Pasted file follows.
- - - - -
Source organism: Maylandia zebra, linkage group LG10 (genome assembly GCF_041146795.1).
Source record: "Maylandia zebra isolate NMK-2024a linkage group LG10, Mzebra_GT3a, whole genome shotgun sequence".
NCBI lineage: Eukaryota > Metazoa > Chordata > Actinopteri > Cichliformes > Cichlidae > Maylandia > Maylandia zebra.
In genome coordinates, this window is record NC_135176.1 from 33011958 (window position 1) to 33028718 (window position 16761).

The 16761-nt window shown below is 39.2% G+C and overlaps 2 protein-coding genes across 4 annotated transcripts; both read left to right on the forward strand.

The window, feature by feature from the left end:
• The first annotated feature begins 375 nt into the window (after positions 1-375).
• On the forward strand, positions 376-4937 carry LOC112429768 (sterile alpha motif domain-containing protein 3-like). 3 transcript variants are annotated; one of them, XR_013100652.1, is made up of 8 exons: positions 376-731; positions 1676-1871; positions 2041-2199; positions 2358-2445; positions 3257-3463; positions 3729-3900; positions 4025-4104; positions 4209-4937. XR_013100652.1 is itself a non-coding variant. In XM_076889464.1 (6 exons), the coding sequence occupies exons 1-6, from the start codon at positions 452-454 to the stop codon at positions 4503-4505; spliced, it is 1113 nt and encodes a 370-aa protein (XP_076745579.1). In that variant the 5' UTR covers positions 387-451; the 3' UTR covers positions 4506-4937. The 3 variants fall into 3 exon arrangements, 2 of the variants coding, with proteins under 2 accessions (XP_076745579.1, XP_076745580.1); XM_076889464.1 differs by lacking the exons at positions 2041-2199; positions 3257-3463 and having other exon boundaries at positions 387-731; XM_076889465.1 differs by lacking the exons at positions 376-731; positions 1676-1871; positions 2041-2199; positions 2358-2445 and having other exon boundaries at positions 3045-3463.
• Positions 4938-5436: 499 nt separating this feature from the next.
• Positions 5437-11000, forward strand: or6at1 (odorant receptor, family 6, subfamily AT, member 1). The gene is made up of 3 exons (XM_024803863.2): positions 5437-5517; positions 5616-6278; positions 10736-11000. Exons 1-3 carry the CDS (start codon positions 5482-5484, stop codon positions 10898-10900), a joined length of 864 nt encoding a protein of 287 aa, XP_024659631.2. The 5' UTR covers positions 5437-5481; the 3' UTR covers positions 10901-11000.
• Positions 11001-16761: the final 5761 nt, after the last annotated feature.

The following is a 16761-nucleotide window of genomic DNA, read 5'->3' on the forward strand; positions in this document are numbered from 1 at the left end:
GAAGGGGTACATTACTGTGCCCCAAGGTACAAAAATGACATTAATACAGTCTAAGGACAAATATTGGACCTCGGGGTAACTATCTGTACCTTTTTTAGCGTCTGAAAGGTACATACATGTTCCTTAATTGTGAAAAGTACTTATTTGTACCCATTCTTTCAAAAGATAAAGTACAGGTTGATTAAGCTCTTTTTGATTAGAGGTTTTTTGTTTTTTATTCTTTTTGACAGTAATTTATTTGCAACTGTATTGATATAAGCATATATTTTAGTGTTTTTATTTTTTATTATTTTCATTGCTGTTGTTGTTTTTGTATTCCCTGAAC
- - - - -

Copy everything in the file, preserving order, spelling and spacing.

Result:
Source organism: Maylandia zebra, linkage group LG10 (genome assembly GCF_041146795.1).
Source record: "Maylandia zebra isolate NMK-2024a linkage group LG10, Mzebra_GT3a, whole genome shotgun sequence".
NCBI lineage: Eukaryota > Metazoa > Chordata > Actinopteri > Cichliformes > Cichlidae > Maylandia > Maylandia zebra.
In genome coordinates, this window is record NC_135176.1 from 33011958 (window position 1) to 33028718 (window position 16761).

The 16761-nt window shown below is 39.2% G+C and overlaps 2 protein-coding genes across 4 annotated transcripts; both read left to right on the forward strand.

The window, feature by feature from the left end:
• The first annotated feature begins 375 nt into the window (after positions 1-375).
• On the forward strand, positions 376-4937 carry LOC112429768 (sterile alpha motif domain-containing protein 3-like). 3 transcript variants are annotated; one of them, XR_013100652.1, is made up of 8 exons: positions 376-731; positions 1676-1871; positions 2041-2199; positions 2358-2445; positions 3257-3463; positions 3729-3900; positions 4025-4104; positions 4209-4937. XR_013100652.1 is itself a non-coding variant. In XM_076889464.1 (6 exons), the coding sequence occupies exons 1-6, from the start codon at positions 452-454 to the stop codon at positions 4503-4505; spliced, it is 1113 nt and encodes a 370-aa protein (XP_076745579.1). In that variant the 5' UTR covers positions 387-451; the 3' UTR covers positions 4506-4937. The 3 variants fall into 3 exon arrangements, 2 of the variants coding, with proteins under 2 accessions (XP_076745579.1, XP_076745580.1); XM_076889464.1 differs by lacking the exons at positions 2041-2199; positions 3257-3463 and having other exon boundaries at positions 387-731; XM_076889465.1 differs by lacking the exons at positions 376-731; positions 1676-1871; positions 2041-2199; positions 2358-2445 and having other exon boundaries at positions 3045-3463.
• Positions 4938-5436: 499 nt separating this feature from the next.
• Positions 5437-11000, forward strand: or6at1 (odorant receptor, family 6, subfamily AT, member 1). The gene is made up of 3 exons (XM_024803863.2): positions 5437-5517; positions 5616-6278; positions 10736-11000. Exons 1-3 carry the CDS (start codon positions 5482-5484, stop codon positions 10898-10900), a joined length of 864 nt encoding a protein of 287 aa, XP_024659631.2. The 5' UTR covers positions 5437-5481; the 3' UTR covers positions 10901-11000.
• Positions 11001-16761: the final 5761 nt, after the last annotated feature.

The following is a 16761-nucleotide window of genomic DNA, read 5'->3' on the forward strand; positions in this document are numbered from 1 at the left end:
GAAGGGGTACATTACTGTGCCCCAAGGTACAAAAATGACATTAATACAGTCTAAGGACAAATATTGGACCTCGGGGTAACTATCTGTACCTTTTTTAGCGTCTGAAAGGTACATACATGTTCCTTAATTGTGAAAAGTACTTATTTGTACCCATTCTTTCAAAAGATAAAGTACAGGTTGATTAAGCTCTTTTTGATTAGAGGTTTTTTGTTTTTTATTCTTTTTGACAGTAATTTATTTGCAACTGTATTGATATAAGCATATATTTTAGTGTTTTTATTTTTTATTATTTTCATTGCTGTTGTTGTTTTTGTATTCCCTGAAC